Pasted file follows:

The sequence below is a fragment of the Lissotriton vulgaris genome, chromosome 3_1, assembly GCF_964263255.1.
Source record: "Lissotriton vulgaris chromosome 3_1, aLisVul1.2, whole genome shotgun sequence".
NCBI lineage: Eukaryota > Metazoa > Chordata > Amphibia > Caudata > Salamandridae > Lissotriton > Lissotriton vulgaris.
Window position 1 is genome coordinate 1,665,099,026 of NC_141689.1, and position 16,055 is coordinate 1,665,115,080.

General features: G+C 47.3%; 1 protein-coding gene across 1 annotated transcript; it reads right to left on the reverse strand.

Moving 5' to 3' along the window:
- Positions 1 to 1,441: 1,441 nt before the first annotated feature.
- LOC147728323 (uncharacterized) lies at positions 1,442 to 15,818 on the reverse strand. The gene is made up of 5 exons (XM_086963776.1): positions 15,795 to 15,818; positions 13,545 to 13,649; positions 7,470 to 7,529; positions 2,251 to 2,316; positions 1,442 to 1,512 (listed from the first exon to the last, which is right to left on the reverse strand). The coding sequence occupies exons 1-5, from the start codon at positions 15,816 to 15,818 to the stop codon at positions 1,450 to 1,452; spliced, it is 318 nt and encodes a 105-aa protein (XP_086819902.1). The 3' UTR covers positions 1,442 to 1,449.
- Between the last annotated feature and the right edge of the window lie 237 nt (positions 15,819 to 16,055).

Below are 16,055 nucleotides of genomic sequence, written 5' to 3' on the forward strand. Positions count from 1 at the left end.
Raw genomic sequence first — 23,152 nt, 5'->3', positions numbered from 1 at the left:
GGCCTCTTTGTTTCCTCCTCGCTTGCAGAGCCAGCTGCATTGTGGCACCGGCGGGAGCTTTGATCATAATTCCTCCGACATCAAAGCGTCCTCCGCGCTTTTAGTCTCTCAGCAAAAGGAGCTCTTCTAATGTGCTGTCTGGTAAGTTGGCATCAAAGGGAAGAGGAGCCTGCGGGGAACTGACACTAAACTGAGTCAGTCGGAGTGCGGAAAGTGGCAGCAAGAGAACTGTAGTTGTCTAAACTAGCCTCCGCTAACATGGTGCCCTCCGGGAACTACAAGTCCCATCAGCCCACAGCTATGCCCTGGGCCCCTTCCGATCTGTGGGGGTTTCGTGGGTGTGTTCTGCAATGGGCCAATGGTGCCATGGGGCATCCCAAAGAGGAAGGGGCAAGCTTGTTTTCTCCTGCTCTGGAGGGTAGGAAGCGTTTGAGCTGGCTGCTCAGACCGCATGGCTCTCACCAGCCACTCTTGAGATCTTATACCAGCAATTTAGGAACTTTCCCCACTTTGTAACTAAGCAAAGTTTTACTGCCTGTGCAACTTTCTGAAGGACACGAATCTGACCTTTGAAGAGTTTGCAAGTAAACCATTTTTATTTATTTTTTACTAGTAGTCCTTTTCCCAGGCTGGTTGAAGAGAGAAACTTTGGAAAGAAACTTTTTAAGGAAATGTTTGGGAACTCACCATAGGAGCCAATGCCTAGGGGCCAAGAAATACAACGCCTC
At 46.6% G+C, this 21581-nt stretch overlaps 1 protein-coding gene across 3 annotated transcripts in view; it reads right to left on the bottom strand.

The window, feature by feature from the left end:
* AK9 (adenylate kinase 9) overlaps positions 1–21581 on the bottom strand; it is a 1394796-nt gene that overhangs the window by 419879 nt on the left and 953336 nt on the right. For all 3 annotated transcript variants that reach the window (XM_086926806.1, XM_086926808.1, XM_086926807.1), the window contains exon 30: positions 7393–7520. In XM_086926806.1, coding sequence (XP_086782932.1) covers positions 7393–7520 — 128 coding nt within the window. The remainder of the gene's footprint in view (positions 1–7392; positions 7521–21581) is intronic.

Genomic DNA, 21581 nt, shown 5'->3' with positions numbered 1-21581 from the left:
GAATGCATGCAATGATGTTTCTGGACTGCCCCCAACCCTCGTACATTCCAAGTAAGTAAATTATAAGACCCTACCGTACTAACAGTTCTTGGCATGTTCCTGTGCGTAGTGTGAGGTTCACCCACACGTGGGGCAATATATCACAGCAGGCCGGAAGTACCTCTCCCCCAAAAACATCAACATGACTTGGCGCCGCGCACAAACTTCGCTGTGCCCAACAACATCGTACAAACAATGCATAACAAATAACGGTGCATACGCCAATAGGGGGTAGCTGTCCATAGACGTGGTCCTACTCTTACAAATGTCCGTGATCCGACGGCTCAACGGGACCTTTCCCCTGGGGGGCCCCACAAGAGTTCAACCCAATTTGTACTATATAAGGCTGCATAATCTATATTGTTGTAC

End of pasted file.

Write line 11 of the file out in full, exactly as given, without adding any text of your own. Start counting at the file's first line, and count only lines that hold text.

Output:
Raw genomic sequence first — 23,152 nt, 5'->3', positions numbered from 1 at the left: